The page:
Malin Fabbri shows how to care for and wash your cyanotypes printed on fabric. Washing cyanotypes the right way is important to preserve the print
A cyanotype printed on paper rarely need to be washed. It usually rests safely on a wall, in a frame. The life of a cyanotype printed by a fabric artist is quite different. It may be a pillow cover placed on a sofa beside a child eating chocolate ice cream, it may be a quilt used by the dog, or it may even live on a t-shirt, where just about anything could happen to it. There are many ways for a cyanotype printed on fabric to get dirty, dusty or grimy. So, how do we wash it?
Washing a cyanotype on fabric should not be done in any soap or detergent containing phosphates, bleach, or sodium. It would be pointless to list brands to use, or specific powders, since new ones come on the market all the time, the list would quickly be outdated. So, to make things easy, just do two things:
- Check the label to make sure the soap does not contain any phosphates, bleach or sodium
- Test wash a small piece of fabric before you clean the entire pillow cover, quilt or t-shirt
Dry cleaning may also work, but make sure you test a small piece of the fabric first.
Ironing should be quite safe too.
But, bear in mind that even if you use a very mild hand soap, not containing any phosphates, bleach or sodium, and even if you wash the fabric gently by hand, ANY washing will shorten a cyanotype’s lifespan.
To illustrate the effects of different types of washing powders and soaps, I took four pieces of 100% cotton fabric. I coated the fabric using the classic cyanotype recipe described in Blueprint to Cyanotypes and let the pieces dry overnight. The next day the fabric was dry and I made four photograms, using the same glass objects, exposing them for exactly 15 minutes under the same light source, my trusted old light box, and then, when they were fully exposed, I rinsed them all for exactly 5 minutes each. I hung them all next to each other on the line to dry. So, the conditions for each of the prints were exactly the same.
The first piece was kept completely unwashed and unharmed as a benchmark and indicator as to how much the chemicals affected the prints. The second piece was carefully washed in a mild hand washing liquid, containing no phosphates or bleach. The third piece was washed in washing powder containing bleach and phosphates. The fourth piece was washed in liquid washing soap containing phosphates.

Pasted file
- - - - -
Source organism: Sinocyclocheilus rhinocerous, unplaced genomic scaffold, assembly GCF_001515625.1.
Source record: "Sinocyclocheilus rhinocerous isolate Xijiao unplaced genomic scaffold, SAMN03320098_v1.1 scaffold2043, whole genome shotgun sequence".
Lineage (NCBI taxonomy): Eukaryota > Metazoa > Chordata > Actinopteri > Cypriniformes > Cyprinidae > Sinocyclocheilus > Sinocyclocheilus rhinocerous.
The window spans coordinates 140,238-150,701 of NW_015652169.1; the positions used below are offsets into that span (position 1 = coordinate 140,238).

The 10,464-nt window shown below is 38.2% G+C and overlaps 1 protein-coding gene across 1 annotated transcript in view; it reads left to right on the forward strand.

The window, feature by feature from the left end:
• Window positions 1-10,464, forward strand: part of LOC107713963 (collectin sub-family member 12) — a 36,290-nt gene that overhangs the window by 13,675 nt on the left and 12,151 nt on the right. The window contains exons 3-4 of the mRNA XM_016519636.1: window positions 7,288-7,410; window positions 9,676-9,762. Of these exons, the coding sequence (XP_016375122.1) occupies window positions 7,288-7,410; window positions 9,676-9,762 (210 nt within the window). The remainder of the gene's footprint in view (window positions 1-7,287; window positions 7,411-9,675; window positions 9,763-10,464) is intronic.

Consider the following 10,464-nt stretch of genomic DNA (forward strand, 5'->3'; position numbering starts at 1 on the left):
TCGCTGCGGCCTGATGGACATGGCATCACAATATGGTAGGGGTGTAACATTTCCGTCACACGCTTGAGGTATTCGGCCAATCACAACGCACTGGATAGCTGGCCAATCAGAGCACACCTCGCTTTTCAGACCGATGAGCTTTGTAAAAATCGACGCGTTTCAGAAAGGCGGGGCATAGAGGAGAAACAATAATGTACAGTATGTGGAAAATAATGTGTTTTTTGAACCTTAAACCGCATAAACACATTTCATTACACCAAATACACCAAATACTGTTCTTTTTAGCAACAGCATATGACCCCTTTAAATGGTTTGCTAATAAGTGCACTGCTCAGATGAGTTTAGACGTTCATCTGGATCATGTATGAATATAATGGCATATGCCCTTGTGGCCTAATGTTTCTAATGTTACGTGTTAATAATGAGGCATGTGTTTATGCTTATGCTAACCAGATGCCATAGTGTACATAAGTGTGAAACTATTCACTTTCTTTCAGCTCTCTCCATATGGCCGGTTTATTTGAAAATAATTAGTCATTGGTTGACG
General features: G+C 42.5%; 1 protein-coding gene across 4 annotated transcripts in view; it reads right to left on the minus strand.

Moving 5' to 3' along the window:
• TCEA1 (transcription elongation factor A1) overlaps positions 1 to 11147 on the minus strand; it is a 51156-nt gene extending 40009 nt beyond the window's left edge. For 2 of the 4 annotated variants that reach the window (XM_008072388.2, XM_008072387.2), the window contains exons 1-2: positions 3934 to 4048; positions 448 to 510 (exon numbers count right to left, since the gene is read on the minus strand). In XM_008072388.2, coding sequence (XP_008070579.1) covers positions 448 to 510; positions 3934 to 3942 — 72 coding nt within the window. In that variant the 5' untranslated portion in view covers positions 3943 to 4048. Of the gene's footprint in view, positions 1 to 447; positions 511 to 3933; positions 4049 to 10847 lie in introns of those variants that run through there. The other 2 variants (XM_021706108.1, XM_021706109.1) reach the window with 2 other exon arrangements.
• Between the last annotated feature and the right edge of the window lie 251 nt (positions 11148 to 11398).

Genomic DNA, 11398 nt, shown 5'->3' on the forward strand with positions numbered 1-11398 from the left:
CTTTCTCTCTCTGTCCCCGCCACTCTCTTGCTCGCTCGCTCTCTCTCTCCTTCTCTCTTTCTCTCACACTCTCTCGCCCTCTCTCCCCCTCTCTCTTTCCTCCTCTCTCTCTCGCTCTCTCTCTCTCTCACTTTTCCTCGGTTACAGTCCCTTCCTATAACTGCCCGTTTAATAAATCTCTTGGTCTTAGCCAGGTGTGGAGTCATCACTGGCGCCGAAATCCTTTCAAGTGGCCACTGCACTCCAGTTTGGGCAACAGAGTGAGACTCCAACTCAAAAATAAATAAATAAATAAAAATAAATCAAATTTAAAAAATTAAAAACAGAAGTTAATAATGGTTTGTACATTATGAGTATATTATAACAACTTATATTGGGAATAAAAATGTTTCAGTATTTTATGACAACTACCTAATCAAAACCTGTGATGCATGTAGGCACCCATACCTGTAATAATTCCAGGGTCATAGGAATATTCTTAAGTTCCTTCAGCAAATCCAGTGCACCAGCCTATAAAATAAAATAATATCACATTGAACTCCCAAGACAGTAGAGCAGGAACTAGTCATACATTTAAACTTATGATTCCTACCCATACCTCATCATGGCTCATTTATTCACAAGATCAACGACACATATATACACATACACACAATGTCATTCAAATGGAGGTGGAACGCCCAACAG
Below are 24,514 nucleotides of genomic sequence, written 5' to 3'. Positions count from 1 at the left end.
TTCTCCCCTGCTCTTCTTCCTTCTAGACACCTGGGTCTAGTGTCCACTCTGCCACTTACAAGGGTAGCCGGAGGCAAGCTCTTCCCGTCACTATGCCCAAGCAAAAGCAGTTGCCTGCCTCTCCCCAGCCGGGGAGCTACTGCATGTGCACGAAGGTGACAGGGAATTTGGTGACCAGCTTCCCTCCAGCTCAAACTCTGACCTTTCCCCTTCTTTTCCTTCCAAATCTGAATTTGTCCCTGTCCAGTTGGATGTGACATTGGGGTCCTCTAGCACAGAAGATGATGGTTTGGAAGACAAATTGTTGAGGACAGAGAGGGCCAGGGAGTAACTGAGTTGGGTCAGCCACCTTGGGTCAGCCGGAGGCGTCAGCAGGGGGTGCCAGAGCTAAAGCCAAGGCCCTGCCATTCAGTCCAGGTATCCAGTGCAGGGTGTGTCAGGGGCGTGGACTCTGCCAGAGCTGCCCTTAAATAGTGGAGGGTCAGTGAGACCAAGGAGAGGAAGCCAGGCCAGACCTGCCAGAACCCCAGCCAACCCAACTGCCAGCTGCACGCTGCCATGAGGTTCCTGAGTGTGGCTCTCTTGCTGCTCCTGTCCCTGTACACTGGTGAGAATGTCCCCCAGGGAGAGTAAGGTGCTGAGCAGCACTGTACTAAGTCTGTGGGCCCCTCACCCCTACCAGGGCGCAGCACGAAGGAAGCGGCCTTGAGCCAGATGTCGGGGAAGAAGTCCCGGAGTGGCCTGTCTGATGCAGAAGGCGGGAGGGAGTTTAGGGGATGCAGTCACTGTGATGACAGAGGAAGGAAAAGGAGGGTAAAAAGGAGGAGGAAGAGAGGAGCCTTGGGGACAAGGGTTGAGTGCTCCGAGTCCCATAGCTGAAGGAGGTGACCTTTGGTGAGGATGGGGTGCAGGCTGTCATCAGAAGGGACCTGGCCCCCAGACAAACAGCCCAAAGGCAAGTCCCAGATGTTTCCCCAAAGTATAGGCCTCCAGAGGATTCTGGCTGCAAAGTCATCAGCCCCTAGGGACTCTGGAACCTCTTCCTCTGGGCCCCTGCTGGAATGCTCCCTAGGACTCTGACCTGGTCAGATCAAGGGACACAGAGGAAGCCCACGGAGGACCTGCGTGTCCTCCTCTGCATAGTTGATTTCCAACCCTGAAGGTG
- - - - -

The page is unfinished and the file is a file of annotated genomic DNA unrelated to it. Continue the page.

The second piece, washed by hand washing liquid, came out of its first wash only slightly bleached. However, after 10 gentle washes in mild hand washing liquid, the difference was quite noticeable. The third and the fourth piece, washed in powder containing phosphates and phosphates and bleach, both came out bleached yellow, after only one single wash.
- The first unwashed photogram is still brilliant blue and white.
- The second photogram was quite bleached after 10 washes in mild hand liquid soap
- The third and fourth photogram ended up bleached by the phosphate wash
- A bleached cyanotype can still be toned!
As a final note, not wasting an opportunity to experiment, I fished the fourth print back out of the waste bin and toned it in tea – with good result. Although, bleaching fabric or cloth using this method is very “unscientific”, with unpredictable results. Should you happen to bleach a cyanotype by mistake, it doesn’t mean that all is lost. Take the opportunity to tone it in tea, tannin or any other toning formula, and you will have a completely new piece of art.
A lot more about cyanotypes can be learnt in the book Blueprint to cyanotypes.